American Birding Podcast



Rare Bird Alert: December 20, 2019

It’s CBC season, which means thousands of birders working areas that typically don’t get the birding coverage they probably deserve the rest of the year. And as is typical this time of year, we see a number of great records coming out of CBCs across the ABA Area. But first, the rare birds that are hopefully hanging out in someone’s CBC circle. Red-footed Booby (ABA Code 4) and Garganey (4) are still being seen in California, while La Sagra’s Flycatcher (4) and Antillean Palm-Swift (5) hang tight in Florida, the latter at least through the beginning of the week.

We don’t always get to hear from Arkansas in this space, so a Tropical Kingbird in Jefferson, which would represent a 1st state record for The Natural State is especially nice. This has been a very good fall/winter for vagrant Tropical Kingbirds throughout the ABA Area, and a couple states have enjoyed their first in 2019.

Elsehwew in the middle of the continent, it was an amazing week for Prairie Falcons, interestingly enough. One found in Wood, Ohio, was followed fairly closely by another that turned up in Jefferson, Kentucky, that state’s 10th.

An apparent Lazuli Bunting was found this week on a CBC in Arlington, Virginia.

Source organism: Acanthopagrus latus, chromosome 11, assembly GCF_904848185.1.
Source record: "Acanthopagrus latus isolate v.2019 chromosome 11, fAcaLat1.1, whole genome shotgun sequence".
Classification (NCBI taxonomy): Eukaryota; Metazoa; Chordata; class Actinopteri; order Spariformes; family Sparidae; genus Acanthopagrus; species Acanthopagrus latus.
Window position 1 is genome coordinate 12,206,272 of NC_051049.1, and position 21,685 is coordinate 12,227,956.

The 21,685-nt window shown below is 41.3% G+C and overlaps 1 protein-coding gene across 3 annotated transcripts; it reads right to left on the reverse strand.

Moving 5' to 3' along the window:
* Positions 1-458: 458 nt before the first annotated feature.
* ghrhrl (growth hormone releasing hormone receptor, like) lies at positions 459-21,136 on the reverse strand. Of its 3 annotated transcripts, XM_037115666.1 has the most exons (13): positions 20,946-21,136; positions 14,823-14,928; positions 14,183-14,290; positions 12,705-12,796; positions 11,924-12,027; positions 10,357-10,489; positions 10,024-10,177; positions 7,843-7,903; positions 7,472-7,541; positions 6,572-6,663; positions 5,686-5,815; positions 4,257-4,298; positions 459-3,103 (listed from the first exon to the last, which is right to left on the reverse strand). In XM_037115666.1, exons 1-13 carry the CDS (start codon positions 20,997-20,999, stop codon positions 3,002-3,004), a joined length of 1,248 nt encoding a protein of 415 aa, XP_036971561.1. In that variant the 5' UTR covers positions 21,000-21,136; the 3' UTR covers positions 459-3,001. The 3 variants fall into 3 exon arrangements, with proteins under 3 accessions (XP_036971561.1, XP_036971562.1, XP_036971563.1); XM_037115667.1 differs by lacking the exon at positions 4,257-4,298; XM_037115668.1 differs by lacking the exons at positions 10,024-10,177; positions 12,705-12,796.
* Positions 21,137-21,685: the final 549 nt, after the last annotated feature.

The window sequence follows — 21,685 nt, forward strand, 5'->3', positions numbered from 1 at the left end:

New York had a Slaty-backed Gull (3) at Niagara Falls.

It continues to be a banner year for Townsend’s Warbler in the northeast, which the latest coming from Watertown, Massachusetts.

In Ontario, a McCown’s Longspur was seen in Prince Edward’s . 

Colorado had a Pacific Wren in El Paso. 

Utah’s 7th record of Eastern Bluebird was found at the Zion National Park CBC in Washington, Utah.

But it Washington that had the biggest haul this week. An Eastern Phoebe was found on a CBC in Olympia, and a King Eider at one in Bellingham. In Walla Walla, both a Slaty-backed Gull (3) and a Lesser Black-backed Gull (3) were found.


Omissions and errors are not intended, but if you find any please message blog AT and I will try to fix them as soon as possible. This post is meant to be an account of the most recently reported birds. Continuing birds not mentioned are likely included in previous editions listed here. Place names written in italics refer to counties/parishes.

Readers should note that none of these reports has yet been vetted by a records committee. All birders are urged to submit documentation of rare sightings to the appropriate state or provincial committees. For full analysis of these and other bird observations, subscribe to North American Birds, the richly illustrated journal of ornithological record published by the ABA.